The loss of phone service at a California hospital led to months of inconvenience, but also to better communication.
During a remodeling project at Long Beach Memorial Medical Center June 7, a worker cut through a high-pressure water pipe in the crawl space above the radiology department. The accident flooded the floor below and areas beneath, including the hospital's single phone switch, knocking out the entire phone system-4,200 phone lines-at the 816-bed facility, the fifth-largest hospital in Los Angeles County, with 1,300 physicians on staff.
For the first 36 hours after the mishap, paramedics had to be diverted from the hospital's emergency room because there was no way of communicating with them. Slowly, phone service was returned to critical areas like emergency rooms. There are now 1,200 phone lines running, but full phone service won't be restored until Sept. 12.
"There was no endangerment of patient care at any time, but you can imagine the scenario of doctors not being able to have patients admitted because they can't call the hospital, or not being able to check on a patient" by phone, said Ron Yukelson, director of communications for the hospital.
"The real silver lining is how our 3,500 employees had to start working together a lot more effectively," Mr. Yukelson said. For example, "we've had to have a lot more face-to-face communication. Departments have really learned to work more effectively together."
There's more to the silver lining. "This will never happen again," he said. "We now have two phone switches-in separate parts of our physical plant. And we've taken the opportunity to upgrade, adding a better voice-mail system."
Grave dancing.Republican Sen. Phil Gramm of Texas rallied a supportive crowd of several hundred people around his anti-healthcare reform message at Columbia/HCA Healthcare Corp.'s flagship hospital in Dallas. At the invitation of 555-bed Medical City Dallas, the partisan Mr. Gramm promised to kill the Clinton healthcare plan, which he called "a dead corpse that we've been dragging around Congress, changing the clothes on it, putting on more powder....It's dead."
Smoking mad.An effigy of Hillary Rodham Clinton was doused with gasoline and burned as a congressman, a state senator and a gubernatorial candidate stood by during a tobacco rally against President Bill Clinton's healthcare reform plan last week in Kentucky.
"Burn, baby, burn," chanted Stan Arachikavitz, president of the Kentucky Association of Tobacco Supporters. "If we don't stand up for tobacco, we'll go down with it." Mr. Arachikavitz then poured gasoline on the effigy. A country band played as two women set the effigy ablaze. "Hillary didn't last as long as my Marlboro," Mr. Arachikavitz said afterward.
Matthew Wills, a Republican candidate for Congress, spoke at the rally, as did Democratic gubernatorial candidate Gatewood Galbraith and U.S. Rep. Ron Lewis (R-Ky.).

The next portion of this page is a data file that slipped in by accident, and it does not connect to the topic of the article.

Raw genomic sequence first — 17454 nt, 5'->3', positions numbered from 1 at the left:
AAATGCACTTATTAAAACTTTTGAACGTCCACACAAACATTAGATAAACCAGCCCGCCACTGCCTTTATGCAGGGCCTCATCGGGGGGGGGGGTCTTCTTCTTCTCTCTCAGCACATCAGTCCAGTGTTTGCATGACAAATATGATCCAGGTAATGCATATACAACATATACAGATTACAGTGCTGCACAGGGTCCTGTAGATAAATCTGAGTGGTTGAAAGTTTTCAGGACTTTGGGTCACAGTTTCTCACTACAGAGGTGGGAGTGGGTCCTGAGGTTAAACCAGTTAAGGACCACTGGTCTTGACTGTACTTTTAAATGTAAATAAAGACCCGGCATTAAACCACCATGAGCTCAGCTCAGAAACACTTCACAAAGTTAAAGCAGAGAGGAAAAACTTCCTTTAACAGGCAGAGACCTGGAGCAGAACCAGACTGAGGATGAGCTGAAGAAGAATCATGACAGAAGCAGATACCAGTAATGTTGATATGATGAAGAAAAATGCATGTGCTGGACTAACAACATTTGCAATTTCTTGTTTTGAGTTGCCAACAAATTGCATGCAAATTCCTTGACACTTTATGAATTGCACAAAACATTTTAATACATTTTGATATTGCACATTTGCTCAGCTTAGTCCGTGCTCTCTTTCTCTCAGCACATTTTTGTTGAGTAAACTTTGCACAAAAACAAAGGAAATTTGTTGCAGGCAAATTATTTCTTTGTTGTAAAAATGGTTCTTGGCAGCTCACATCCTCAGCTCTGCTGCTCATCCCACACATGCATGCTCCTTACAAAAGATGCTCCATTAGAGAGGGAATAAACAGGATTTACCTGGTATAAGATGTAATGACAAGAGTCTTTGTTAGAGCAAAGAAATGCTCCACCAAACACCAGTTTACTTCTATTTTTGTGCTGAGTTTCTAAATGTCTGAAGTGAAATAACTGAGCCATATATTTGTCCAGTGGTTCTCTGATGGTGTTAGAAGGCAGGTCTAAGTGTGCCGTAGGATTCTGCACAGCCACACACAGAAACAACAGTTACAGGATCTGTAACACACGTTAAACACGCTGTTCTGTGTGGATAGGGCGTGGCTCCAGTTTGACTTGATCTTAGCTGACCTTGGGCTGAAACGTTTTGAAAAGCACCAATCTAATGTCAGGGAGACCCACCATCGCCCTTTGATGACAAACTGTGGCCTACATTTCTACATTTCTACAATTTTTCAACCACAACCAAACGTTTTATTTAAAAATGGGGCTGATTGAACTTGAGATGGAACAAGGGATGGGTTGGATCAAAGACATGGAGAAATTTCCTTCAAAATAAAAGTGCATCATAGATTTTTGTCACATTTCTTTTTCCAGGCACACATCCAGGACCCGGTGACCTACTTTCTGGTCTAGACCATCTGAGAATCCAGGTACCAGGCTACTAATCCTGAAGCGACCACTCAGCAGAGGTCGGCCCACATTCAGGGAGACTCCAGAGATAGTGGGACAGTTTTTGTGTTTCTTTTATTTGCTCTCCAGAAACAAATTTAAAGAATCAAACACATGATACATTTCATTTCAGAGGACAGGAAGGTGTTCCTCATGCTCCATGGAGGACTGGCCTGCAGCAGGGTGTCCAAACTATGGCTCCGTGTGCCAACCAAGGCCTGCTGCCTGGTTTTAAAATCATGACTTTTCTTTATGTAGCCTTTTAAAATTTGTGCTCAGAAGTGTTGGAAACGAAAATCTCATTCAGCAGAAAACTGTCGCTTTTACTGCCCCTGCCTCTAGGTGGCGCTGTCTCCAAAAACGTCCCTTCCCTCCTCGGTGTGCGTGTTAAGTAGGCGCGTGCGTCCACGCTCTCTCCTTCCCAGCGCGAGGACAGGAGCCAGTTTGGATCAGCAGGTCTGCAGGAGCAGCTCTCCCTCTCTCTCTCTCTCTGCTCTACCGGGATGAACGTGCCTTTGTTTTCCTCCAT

State Sen. David Boswell, who also spoke, said later that he had not known about the effigy: "I don't support that. I disagree with a lot of the policies that are coming out of Washington, but that was out of line."
Tour of duty.Nice work if you can get it: opening a new branch office for TDS Healthcare Systems Corp. in the middle of Paris. The River Seine and Cathedral of Notre Dame are a few blocks away. The big installation project on deck will require frequent trips to a five-facility hospital district on the French Riviera, nestled between Nice and Marseilles.
Actually there's a lot riding on taking that ride to Toulon, site of the Centre Hospitalier Intercommunal Toulon-La Seyne-sur-Mer. It's the acid test for the all-French version of TDS' comprehensive patient-care information system.
The translation was first developed an ocean away in French-speaking Canada, and more focused translation of the system's documentation materials commenced last year when TDS moved into Belgium, a center of French as well as Dutch fluency. Five French nationals are now completing the task as part of TDS' 11-person bureau in Paris, which started up in July, said TDS spokesman M.F. McKinsey.
The French government also is looking in on the project, which is the first in that country to include clinical order entry and results reporting in a healthcare information system, Mr. McKinsey said.
Heading the bureau is 12-year TDS veteran Gary Hicks, who was vice president of implementation until he started globe-trotting a few years ago as the set-up man in Europe. He managed implementation for the first British client, going abroad in 1992, and opened the Brussels office a year ago.
A volunteer forever. The helping hand of Mikie Wolff will remain at Tift General Hospital in Tifton, Ga., for many years to come, even long after Mr. Wolff has passed on.
Mr. Wolff, 78, has been visiting the 168-bed rural hospital's patients for the last 15 to 20 years, offering patients get-well wishes and candy. Now, he will be remembered through a bronze bust of his likeness at the hospital. "He's not a volunteer, but a wonderful community member who comes in every day delivering a pocket of candy and peppermint sticks to patients," said Valerie Hall, chief executive officer of the Tift General Hospital Foundation, the philanthropic arm of Tift General Hospital, which is honoring Mr. Wolff's years of dedication.
The community raised more than $20,000 to pay for the bust honoring Mr. Wolff. The sculpture was designed by Michael Jernigan, a Florida-based sculptor who had an exhibit at last month's American Hospital Association annual meeting in Dallas. The money has been allocated to a perpetual fund that will also be used to enhance patient care.
Mr. Wolff is a modest person who doesn't expect praise for his efforts, but the hospital could hardly dismiss his generosity and commitment, which has earned letters from patients from across the country. The bust will grace Tift General's lobby.